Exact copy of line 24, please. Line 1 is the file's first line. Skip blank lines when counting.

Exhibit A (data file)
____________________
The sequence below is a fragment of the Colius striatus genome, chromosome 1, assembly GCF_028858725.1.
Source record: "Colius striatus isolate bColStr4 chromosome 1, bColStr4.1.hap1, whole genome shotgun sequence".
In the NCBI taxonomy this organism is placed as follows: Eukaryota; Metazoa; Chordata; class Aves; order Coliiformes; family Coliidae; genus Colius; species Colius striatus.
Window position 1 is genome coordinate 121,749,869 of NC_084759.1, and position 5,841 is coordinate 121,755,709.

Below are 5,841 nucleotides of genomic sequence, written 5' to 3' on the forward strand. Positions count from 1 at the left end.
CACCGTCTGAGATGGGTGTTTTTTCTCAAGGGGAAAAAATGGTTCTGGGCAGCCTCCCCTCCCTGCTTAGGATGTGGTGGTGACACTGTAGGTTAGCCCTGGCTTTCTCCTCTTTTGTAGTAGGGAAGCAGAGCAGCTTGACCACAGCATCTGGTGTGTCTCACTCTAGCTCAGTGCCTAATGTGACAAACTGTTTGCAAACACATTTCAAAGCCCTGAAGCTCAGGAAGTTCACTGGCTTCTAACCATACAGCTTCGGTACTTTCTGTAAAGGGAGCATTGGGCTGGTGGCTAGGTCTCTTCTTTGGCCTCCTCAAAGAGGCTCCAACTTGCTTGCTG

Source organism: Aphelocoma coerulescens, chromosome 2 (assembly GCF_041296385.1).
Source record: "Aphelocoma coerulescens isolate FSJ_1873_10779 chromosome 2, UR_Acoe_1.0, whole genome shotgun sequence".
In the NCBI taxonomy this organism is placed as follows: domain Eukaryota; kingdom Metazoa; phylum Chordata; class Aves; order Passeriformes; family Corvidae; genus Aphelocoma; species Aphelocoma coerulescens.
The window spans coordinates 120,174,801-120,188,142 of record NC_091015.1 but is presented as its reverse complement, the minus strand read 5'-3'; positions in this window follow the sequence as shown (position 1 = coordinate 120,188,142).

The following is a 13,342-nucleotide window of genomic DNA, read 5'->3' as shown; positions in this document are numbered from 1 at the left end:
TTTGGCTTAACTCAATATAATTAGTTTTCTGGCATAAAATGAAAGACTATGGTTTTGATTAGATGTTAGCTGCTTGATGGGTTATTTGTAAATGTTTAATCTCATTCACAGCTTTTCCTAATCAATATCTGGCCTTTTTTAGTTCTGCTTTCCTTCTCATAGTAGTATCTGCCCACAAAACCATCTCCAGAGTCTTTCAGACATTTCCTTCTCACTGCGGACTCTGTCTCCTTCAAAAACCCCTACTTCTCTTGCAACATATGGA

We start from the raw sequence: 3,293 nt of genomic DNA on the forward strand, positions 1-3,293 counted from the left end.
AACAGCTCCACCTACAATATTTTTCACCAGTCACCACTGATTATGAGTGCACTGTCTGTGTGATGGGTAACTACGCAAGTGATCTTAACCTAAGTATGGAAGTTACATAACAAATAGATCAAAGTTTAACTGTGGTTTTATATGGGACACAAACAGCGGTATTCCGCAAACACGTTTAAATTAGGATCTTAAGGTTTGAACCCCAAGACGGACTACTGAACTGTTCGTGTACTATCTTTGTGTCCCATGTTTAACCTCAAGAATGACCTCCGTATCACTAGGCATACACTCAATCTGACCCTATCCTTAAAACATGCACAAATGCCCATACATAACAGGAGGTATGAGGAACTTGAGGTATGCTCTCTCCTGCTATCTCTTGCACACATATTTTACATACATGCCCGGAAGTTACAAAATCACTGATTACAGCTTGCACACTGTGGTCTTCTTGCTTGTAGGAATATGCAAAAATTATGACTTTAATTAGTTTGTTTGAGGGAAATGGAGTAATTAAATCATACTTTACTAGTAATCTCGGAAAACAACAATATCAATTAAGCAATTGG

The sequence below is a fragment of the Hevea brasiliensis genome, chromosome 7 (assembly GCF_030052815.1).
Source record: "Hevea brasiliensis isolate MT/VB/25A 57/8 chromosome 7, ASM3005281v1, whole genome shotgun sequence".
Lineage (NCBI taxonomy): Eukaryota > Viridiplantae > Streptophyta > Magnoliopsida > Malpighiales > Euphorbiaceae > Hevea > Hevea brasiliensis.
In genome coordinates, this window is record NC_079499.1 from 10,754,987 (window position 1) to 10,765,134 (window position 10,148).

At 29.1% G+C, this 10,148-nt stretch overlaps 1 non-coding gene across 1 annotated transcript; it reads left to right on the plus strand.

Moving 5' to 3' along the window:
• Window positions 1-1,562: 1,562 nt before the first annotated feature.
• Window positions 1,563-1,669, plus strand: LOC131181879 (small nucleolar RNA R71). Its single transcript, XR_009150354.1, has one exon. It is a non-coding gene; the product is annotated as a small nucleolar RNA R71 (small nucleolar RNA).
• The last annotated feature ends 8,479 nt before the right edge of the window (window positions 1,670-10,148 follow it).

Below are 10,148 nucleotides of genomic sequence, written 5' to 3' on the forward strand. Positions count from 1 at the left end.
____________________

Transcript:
Below are 10,148 nucleotides of genomic sequence, written 5' to 3' on the forward strand. Positions count from 1 at the left end.